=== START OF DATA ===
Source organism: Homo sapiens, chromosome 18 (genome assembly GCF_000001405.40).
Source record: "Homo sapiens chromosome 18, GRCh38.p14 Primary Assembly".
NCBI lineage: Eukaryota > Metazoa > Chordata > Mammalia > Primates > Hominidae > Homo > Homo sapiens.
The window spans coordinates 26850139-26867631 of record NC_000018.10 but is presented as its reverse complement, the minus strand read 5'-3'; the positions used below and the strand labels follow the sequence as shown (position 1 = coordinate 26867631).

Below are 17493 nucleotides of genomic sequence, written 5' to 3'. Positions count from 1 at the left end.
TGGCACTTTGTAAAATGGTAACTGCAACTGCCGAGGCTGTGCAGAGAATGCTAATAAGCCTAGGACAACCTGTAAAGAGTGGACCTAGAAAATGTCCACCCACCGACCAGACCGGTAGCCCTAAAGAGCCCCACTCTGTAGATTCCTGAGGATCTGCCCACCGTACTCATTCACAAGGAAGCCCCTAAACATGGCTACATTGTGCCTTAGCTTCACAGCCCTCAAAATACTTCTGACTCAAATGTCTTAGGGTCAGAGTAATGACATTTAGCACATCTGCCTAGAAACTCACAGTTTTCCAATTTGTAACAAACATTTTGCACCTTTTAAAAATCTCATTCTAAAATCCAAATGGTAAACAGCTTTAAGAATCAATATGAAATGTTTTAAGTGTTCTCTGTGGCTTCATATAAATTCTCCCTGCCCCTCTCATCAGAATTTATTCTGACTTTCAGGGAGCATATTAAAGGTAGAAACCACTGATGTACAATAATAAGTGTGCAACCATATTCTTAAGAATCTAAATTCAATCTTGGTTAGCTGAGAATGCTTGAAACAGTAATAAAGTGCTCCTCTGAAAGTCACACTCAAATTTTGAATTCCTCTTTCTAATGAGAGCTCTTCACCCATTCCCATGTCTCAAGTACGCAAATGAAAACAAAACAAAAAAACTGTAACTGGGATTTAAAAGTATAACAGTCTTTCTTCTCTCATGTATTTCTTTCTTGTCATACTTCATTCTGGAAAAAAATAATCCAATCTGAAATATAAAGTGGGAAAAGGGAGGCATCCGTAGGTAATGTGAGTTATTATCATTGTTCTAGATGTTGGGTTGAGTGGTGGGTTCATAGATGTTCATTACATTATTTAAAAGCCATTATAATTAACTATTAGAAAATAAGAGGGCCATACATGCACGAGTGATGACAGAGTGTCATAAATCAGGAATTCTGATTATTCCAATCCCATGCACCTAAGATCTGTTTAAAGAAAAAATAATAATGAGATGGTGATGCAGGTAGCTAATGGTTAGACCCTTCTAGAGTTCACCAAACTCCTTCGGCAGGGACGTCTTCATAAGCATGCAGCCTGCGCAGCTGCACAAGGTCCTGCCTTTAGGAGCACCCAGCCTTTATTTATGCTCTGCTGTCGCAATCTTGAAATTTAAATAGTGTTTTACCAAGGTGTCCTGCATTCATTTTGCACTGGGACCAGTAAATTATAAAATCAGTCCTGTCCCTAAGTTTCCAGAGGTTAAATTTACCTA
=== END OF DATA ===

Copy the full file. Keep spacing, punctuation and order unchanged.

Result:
Source organism: Homo sapiens, chromosome 18 (genome assembly GCF_000001405.40).
Source record: "Homo sapiens chromosome 18, GRCh38.p14 Primary Assembly".
NCBI lineage: Eukaryota > Metazoa > Chordata > Mammalia > Primates > Hominidae > Homo > Homo sapiens.
The window spans coordinates 26850139-26867631 of record NC_000018.10 but is presented as its reverse complement, the minus strand read 5'-3'; the positions used below and the strand labels follow the sequence as shown (position 1 = coordinate 26867631).

Below are 17493 nucleotides of genomic sequence, written 5' to 3'. Positions count from 1 at the left end.
TGGCACTTTGTAAAATGGTAACTGCAACTGCCGAGGCTGTGCAGAGAATGCTAATAAGCCTAGGACAACCTGTAAAGAGTGGACCTAGAAAATGTCCACCCACCGACCAGACCGGTAGCCCTAAAGAGCCCCACTCTGTAGATTCCTGAGGATCTGCCCACCGTACTCATTCACAAGGAAGCCCCTAAACATGGCTACATTGTGCCTTAGCTTCACAGCCCTCAAAATACTTCTGACTCAAATGTCTTAGGGTCAGAGTAATGACATTTAGCACATCTGCCTAGAAACTCACAGTTTTCCAATTTGTAACAAACATTTTGCACCTTTTAAAAATCTCATTCTAAAATCCAAATGGTAAACAGCTTTAAGAATCAATATGAAATGTTTTAAGTGTTCTCTGTGGCTTCATATAAATTCTCCCTGCCCCTCTCATCAGAATTTATTCTGACTTTCAGGGAGCATATTAAAGGTAGAAACCACTGATGTACAATAATAAGTGTGCAACCATATTCTTAAGAATCTAAATTCAATCTTGGTTAGCTGAGAATGCTTGAAACAGTAATAAAGTGCTCCTCTGAAAGTCACACTCAAATTTTGAATTCCTCTTTCTAATGAGAGCTCTTCACCCATTCCCATGTCTCAAGTACGCAAATGAAAACAAAACAAAAAAACTGTAACTGGGATTTAAAAGTATAACAGTCTTTCTTCTCTCATGTATTTCTTTCTTGTCATACTTCATTCTGGAAAAAAATAATCCAATCTGAAATATAAAGTGGGAAAAGGGAGGCATCCGTAGGTAATGTGAGTTATTATCATTGTTCTAGATGTTGGGTTGAGTGGTGGGTTCATAGATGTTCATTACATTATTTAAAAGCCATTATAATTAACTATTAGAAAATAAGAGGGCCATACATGCACGAGTGATGACAGAGTGTCATAAATCAGGAATTCTGATTATTCCAATCCCATGCACCTAAGATCTGTTTAAAGAAAAAATAATAATGAGATGGTGATGCAGGTAGCTAATGGTTAGACCCTTCTAGAGTTCACCAAACTCCTTCGGCAGGGACGTCTTCATAAGCATGCAGCCTGCGCAGCTGCACAAGGTCCTGCCTTTAGGAGCACCCAGCCTTTATTTATGCTCTGCTGTCGCAATCTTGAAATTTAAATAGTGTTTTACCAAGGTGTCCTGCATTCATTTTGCACTGGGACCAGTAAATTATAAAATCAGTCCTGTCCCTAAGTTTCCAGAGGTTAAATTTACCTA